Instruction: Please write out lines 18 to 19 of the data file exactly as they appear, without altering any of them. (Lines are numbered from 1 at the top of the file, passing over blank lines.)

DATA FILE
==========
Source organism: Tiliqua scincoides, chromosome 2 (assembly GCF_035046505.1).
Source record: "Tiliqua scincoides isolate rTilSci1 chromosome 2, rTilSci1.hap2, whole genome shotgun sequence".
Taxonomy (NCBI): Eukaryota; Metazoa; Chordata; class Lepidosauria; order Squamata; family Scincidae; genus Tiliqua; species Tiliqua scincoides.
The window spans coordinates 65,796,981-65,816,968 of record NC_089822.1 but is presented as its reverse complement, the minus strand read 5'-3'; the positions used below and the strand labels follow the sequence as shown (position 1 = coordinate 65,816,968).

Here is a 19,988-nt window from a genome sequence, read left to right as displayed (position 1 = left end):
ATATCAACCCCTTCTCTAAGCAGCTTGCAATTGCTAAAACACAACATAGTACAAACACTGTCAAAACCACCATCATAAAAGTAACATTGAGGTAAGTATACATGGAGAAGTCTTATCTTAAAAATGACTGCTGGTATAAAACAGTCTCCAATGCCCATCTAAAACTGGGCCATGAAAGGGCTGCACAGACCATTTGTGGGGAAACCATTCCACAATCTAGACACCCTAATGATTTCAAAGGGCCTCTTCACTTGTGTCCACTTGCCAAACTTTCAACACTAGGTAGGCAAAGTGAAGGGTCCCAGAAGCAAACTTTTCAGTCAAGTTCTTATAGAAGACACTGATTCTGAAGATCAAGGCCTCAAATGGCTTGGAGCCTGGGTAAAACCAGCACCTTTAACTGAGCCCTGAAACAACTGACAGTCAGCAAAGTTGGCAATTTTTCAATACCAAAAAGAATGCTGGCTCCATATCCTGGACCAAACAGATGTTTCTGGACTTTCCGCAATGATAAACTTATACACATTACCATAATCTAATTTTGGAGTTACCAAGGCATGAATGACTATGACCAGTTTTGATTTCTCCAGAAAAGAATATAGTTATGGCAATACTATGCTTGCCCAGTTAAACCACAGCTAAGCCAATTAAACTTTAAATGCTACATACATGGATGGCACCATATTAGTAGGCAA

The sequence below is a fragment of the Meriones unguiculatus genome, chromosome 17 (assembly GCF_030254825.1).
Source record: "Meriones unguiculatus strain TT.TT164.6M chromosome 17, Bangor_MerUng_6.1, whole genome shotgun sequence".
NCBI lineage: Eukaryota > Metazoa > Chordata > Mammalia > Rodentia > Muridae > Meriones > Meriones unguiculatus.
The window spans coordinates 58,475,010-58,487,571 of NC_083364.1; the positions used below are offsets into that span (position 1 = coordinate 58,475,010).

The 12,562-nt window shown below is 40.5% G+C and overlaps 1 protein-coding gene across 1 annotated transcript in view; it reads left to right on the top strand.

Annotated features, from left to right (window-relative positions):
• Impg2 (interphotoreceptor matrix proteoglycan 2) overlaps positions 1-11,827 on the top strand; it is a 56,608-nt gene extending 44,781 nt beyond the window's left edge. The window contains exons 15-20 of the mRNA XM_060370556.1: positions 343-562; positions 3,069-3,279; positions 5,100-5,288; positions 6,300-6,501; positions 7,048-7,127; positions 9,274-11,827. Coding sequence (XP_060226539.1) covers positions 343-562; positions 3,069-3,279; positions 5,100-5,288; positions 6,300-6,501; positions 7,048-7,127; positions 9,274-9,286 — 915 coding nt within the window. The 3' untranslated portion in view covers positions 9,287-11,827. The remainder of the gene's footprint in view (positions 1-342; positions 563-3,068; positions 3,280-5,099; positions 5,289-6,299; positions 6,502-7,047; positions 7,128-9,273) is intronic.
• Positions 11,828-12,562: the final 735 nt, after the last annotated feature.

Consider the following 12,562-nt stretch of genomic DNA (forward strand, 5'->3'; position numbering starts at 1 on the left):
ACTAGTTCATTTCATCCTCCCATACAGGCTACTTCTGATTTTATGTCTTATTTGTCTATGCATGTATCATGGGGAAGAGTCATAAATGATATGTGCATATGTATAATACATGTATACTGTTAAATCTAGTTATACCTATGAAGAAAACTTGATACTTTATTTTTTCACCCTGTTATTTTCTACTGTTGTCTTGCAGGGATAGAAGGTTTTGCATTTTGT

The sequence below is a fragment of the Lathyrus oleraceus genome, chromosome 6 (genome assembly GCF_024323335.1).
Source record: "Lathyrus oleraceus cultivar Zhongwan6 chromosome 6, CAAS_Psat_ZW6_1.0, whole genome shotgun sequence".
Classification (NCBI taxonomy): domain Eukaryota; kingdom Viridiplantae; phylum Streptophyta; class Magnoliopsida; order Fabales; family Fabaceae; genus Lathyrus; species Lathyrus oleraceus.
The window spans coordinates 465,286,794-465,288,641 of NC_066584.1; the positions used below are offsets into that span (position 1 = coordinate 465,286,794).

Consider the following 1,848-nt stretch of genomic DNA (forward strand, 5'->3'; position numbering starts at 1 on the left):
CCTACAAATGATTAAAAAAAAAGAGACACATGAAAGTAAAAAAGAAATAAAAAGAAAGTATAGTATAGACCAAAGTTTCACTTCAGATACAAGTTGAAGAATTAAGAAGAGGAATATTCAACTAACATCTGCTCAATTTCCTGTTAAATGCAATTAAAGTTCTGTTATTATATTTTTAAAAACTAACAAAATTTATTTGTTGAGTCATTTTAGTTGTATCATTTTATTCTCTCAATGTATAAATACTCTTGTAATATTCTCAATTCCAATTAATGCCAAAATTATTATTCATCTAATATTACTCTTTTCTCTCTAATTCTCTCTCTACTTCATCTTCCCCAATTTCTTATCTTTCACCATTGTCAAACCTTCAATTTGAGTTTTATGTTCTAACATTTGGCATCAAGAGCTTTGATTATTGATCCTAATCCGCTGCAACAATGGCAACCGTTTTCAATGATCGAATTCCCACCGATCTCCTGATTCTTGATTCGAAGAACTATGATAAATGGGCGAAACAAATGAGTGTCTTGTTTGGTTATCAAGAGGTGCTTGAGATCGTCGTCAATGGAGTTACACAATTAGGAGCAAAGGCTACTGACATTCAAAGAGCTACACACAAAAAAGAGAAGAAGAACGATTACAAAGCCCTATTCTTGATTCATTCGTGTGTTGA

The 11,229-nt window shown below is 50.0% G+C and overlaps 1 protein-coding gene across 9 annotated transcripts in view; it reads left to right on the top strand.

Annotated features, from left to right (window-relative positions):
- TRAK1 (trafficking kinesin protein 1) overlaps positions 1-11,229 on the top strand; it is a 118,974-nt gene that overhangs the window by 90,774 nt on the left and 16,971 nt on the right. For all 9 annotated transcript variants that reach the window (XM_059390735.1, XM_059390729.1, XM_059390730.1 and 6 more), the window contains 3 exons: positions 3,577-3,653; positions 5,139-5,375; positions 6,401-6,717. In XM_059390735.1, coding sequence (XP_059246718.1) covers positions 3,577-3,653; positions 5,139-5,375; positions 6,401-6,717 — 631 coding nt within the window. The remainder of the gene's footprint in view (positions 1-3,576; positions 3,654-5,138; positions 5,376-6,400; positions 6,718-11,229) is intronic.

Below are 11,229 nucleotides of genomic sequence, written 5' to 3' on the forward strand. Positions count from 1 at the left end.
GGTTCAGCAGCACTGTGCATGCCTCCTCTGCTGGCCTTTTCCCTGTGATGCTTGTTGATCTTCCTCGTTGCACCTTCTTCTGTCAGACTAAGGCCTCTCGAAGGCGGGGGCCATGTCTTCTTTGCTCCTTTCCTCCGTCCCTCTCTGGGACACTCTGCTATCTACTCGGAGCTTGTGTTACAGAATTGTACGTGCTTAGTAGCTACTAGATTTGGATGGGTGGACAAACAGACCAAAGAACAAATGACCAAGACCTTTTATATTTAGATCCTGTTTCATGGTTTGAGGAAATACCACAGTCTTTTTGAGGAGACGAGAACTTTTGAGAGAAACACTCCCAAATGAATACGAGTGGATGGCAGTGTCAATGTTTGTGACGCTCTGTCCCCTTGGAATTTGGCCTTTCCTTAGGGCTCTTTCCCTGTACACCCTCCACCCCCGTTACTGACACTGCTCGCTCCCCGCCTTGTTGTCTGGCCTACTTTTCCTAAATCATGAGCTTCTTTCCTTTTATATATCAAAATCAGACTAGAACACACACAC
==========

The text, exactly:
Source record: "Lathyrus oleraceus cultivar Zhongwan6 chromosome 6, CAAS_Psat_ZW6_1.0, whole genome shotgun sequence".
Classification (NCBI taxonomy): domain Eukaryota; kingdom Viridiplantae; phylum Streptophyta; class Magnoliopsida; order Fabales; family Fabaceae; genus Lathyrus; species Lathyrus oleraceus.